22. ^ a b c d e f g h i j k l Barr, James P (January 12, 1997). "Sock Country casts Spell on Residents of Tiny Barbours". Williamsport Sun-Gazette. pp. B9–10. 
  23. ^ Pennsylvania Department of Conservation and Natural Resources, Bureau of Topographic and Geologic Survey. "Geologic Map of Pennsylvania" (PDF). Retrieved 2007-08-10. 
  24. ^ T.M. Berg (1981). "Atlas of Preliminary Geologic Quadrangle Maps of Pennsylvania: Barbours" (PDF). Pennsylvania Department of Conservation and Natural Resources, Bureau of Topographic and Geologic Survey. Retrieved 2007-09-21. 
  25. ^ Pennsylvania Department of Conservation and Natural Resources, Bureau of Topographic and Geologic Survey. "Oil and Gas Fields of Pennsylvania" (PDF). Map. Retrieved 2007-08-10. 
  26. ^ Robert C. Milici (2005). "Geological Survey Open-File Report 2005-1268: Assessment of Undiscovered Natural Gas Resources in Devonian Black Shales, Appalachian Basin, Eastern U.S.A." (PowerPoint). United States Geological Survey. Retrieved 2008-02-29. 
  27. ^ Alan Bailey. "Appalachia to the rescue: Could Devonian shales deep under the Appalachians supply trillions of cubic feet of much needed natural gas for the U.S.?". Petroleum News. Retrieved 2008-02-29. 
  28. ^ Pennsylvania Department of Conservation and Natural Resources, Bureau of Topographic and Geologic Survey. "Distribution of Pennsylvania Coals" (PDF). Map. Retrieved 2007-08-10. 
  29. ^ a b Pennsylvania Department of Conservation and Natural Resources, Bureau of Forestry. "Loyalsock State Forest" (PDF). Map. Retrieved 2007-08-12. 
  30. ^ Braun, Duane D. (2006). "Surficial Geology of the Barbours 7.5-minute quadrangle, Lycoming and Sullivan Counties, Pennsylvania: Pennsylvania Geological Survey, 4th Ser., Open-File Report OFSM 06-08.0" (PDF). Pennsylvania Bureau of Topographic and Geologic Survey. Retrieved 2007-08-05.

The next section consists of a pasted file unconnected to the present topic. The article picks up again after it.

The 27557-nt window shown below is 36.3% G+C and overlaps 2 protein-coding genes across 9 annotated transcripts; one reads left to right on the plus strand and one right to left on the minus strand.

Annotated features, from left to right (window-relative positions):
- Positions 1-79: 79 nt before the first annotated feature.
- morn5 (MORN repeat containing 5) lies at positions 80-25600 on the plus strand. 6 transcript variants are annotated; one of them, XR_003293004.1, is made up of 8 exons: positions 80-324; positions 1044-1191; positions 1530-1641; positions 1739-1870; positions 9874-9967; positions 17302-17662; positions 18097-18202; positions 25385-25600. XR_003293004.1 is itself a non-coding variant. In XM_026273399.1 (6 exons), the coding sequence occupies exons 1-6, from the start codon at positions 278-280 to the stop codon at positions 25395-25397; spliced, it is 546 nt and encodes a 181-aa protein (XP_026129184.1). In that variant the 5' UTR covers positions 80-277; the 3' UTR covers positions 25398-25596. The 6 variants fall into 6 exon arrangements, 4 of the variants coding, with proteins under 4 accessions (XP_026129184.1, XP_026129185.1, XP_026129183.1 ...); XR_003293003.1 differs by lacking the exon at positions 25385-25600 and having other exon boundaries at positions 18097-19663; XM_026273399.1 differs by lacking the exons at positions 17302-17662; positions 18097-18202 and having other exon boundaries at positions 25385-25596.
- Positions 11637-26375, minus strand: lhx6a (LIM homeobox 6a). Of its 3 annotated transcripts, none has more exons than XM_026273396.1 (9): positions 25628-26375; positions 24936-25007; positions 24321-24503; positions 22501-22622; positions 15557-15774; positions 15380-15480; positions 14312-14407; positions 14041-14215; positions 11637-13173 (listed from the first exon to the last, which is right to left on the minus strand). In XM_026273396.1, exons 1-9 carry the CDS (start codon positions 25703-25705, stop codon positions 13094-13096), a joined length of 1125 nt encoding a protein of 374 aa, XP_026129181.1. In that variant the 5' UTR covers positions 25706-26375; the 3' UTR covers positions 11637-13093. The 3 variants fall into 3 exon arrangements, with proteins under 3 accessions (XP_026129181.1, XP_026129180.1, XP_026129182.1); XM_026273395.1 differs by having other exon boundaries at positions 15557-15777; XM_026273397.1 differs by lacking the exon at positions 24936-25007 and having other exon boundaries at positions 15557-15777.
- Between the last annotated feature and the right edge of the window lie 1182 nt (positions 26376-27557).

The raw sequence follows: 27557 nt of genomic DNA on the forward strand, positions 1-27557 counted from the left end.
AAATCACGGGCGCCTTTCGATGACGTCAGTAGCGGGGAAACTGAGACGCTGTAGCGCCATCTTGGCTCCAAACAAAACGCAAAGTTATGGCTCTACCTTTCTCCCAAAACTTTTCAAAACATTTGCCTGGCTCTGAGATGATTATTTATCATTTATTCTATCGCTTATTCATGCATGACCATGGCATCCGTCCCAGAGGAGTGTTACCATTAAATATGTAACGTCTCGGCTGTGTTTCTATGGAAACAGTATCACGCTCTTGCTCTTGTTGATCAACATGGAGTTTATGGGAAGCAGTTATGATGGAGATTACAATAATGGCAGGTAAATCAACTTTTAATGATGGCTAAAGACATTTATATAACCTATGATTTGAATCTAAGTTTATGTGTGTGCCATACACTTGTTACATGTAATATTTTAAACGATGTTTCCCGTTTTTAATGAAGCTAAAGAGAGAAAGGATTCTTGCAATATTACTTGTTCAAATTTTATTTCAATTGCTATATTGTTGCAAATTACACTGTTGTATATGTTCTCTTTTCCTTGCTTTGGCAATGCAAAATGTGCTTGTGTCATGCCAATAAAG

31. ^ "Susquehanna River Basin Watershed and Lake Associations as of March 2005". Map. Archived from the original on September 28, 2007.  and "List of Watershed and Lake Associations as of March 2005" (PDF). Key to Map. Susquehanna River Basin Commission. Archived from the original on September 28, 2007. Retrieved 2007-08-11. 
  32. ^ Natural Resources Defense Council. "What Is Clearcutting?". Retrieved 2007-08-12. 
  33. ^ For a historical perspective on pollution from both mining and tanneries, see: Laures, Robert. "A Medieval Response to Municipal Pollution". Presented to the Mid-America Conference on History, September 17–19, 1992, The University of Kansas, Lawrence, Kansas. Retrieved 2007-08-12. 
  34. ^ Ravenel, M.D., Maczÿk P. (September 1898). "Anthrax: The Effect of Tanneries in Spreading the Disease". Public Health Papers and Reports (American Public Health Association) (American Public Health Association.) 33: 302–306. Retrieved 2007-10-01. 
  35. ^ a b c d e f (No author) (October 1966). "Proctorville - Historic Village". Now and Then (The Journal of the Muncy, Pennsylvania Historical Society) XV (5): 277.  The article has a note that it was written in 1959, but the author's name was lost prior to publication in 1966.
  36. ^ [Archive copy at the Wayback Machine "Acid Precipitation"]. Pennsylvania Fish and Boat Commission. Retrieved 2007-08-13. 
  37. ^ a b Pennsylvania Fish and Boat Commission (PFBC). "2007 Class A Wild Trout Waters". Retrieved 2007-09-18. 
  38. ^ "State Forest Waters with Special Protection" (PDF). Pennsylvania Department of Conservation and Natural Resources. 2002. Retrieved 2007-08-05.  Note: What is now Loyalsock State Forest in the Plunketts Creek watershed was then divided into Tiadaghton State Forest in Lycoming County and Wyoming State Forest in Sullivan County.
  39. ^ "PFBC County Guide". Searchable map. Pennsylvania Fish and Boat Commission (PFBC). Retrieved 2010-06-13. 
  40. ^ Pennsylvania Game Commission (1993). "State Game Lands 134, Lycoming and Sullivan Counties" (PDF). Map. Archived from the original on April 3, 2006. Retrieved 2007-09-21.